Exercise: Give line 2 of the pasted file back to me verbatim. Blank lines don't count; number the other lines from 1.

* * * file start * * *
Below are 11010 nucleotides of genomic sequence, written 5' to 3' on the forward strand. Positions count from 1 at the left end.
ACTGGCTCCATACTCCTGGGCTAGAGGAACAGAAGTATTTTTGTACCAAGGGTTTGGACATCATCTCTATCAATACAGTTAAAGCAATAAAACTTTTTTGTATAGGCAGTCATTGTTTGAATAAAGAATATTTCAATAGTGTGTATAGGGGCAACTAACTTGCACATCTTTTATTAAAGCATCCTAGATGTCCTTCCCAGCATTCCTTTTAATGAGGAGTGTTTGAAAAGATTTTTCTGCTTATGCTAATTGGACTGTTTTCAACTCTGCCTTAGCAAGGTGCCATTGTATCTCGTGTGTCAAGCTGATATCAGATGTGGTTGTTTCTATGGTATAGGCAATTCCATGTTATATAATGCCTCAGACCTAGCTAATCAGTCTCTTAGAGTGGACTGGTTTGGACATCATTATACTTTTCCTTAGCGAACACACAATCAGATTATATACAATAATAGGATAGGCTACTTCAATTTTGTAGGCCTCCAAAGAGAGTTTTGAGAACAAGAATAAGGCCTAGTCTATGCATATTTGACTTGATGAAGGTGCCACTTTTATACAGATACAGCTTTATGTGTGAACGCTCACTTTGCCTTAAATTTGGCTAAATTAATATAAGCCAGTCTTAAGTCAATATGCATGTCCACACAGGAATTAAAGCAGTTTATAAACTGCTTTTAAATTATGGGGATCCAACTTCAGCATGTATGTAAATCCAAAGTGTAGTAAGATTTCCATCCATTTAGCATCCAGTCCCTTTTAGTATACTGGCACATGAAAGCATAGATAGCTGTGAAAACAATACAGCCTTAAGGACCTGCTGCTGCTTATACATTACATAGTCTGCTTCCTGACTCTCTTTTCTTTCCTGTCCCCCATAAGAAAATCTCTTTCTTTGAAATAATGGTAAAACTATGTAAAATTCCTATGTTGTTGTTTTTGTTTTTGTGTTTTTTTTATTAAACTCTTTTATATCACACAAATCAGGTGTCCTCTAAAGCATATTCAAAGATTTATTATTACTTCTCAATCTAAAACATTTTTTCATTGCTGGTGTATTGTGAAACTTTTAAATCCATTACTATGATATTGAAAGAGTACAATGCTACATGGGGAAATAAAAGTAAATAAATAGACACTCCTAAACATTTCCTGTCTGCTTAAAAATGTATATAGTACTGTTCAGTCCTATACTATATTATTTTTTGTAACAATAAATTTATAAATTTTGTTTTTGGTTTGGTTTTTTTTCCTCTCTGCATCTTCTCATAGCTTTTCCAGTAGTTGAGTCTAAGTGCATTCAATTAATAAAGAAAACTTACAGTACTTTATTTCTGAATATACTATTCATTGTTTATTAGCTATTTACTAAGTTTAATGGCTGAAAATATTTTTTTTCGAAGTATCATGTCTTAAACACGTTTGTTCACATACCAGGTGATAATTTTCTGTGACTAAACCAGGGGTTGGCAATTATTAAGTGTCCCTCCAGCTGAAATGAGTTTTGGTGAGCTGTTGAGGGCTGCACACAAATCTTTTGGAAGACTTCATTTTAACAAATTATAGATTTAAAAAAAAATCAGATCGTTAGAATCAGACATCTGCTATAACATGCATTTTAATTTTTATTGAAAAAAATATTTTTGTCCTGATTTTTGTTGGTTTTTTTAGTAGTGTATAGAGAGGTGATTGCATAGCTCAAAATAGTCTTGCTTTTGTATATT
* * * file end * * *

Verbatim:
ACTGGCTCCATACTCCTGGGCTAGAGGAACAGAAGTATTTTTGTACCAAGGGTTTGGACATCATCTCTATCAATACAGTTAAAGCAATAAAACTTTTTTGTATAGGCAGTCATTGTTTGAATAAAGAATATTTCAATAGTGTGTATAGGGGCAACTAACTTGCACATCTTTTATTAAAGCATCCTAGATGTCCTTCCCAGCATTCCTTTTAATGAGGAGTGTTTGAAAAGATTTTTCTGCTTATGCTAATTGGACTGTTTTCAACTCTGCCTTAGCAAGGTGCCATTGTATCTCGTGTGTCAAGCTGATATCAGATGTGGTTGTTTCTATGGTATAGGCAATTCCATGTTATATAATGCCTCAGACCTAGCTAATCAGTCTCTTAGAGTGGACTGGTTTGGACATCATTATACTTTTCCTTAGCGAACACACAATCAGATTATATACAATAATAGGATAGGCTACTTCAATTTTGTAGGCCTCCAAAGAGAGTTTTGAGAACAAGAATAAGGCCTAGTCTATGCATATTTGACTTGATGAAGGTGCCACTTTTATACAGATACAGCTTTATGTGTGAACGCTCACTTTGCCTTAAATTTGGCTAAATTAATATAAGCCAGTCTTAAGTCAATATGCATGTCCACACAGGAATTAAAGCAGTTTATAAACTGCTTTTAAATTATGGGGATCCAACTTCAGCATGTATGTAAATCCAAAGTGTAGTAAGATTTCCATCCATTTAGCATCCAGTCCCTTTTAGTATACTGGCACATGAAAGCATAGATAGCTGTGAAAACAATACAGCCTTAAGGACCTGCTGCTGCTTATACATTACATAGTCTGCTTCCTGACTCTCTTTTCTTTCCTGTCCCCCATAAGAAAATCTCTTTCTTTGAAATAATGGTAAAACTATGTAAAATTCCTATGTTGTTGTTTTTGTTTTTGTGTTTTTTTTATTAAACTCTTTTATATCACACAAATCAGGTGTCCTCTAAAGCATATTCAAAGATTTATTATTACTTCTCAATCTAAAACATTTTTTCATTGCTGGTGTATTGTGAAACTTTTAAATCCATTACTATGATATTGAAAGAGTACAATGCTACATGGGGAAATAAAAGTAAATAAATAGACACTCCTAAACATTTCCTGTCTGCTTAAAAATGTATATAGTACTGTTCAGTCCTATACTATATTATTTTTTGTAACAATAAATTTATAAATTTTGTTTTTGGTTTGGTTTTTTTTCCTCTCTGCATCTTCTCATAGCTTTTCCAGTAGTTGAGTCTAAGTGCATTCAATTAATAAAGAAAACTTACAGTACTTTATTTCTGAATATACTATTCATTGTTTATTAGCTATTTACTAAGTTTAATGGCTGAAAATATTTTTTTTCGAAGTATCATGTCTTAAACACGTTTGTTCACATACCAGGTGATAATTTTCTGTGACTAAACCAGGGGTTGGCAATTATTAAGTGTCCCTCCAGCTGAAATGAGTTTTGGTGAGCTGTTGAGGGCTGCACACAAATCTTTTGGAAGACTTCATTTTAACAAATTATAGATTTAAAAAAAAATCAGATCGTTAGAATCAGACATCTGCTATAACATGCATTTTAATTTTTATTGAAAAAAATATTTTTGTCCTGATTTTTGTTGGTTTTTTTAGTAGTGTATAGAGAGGTGATTGCATAGCTCAAAATAGTCTTGCTTTTGTATATT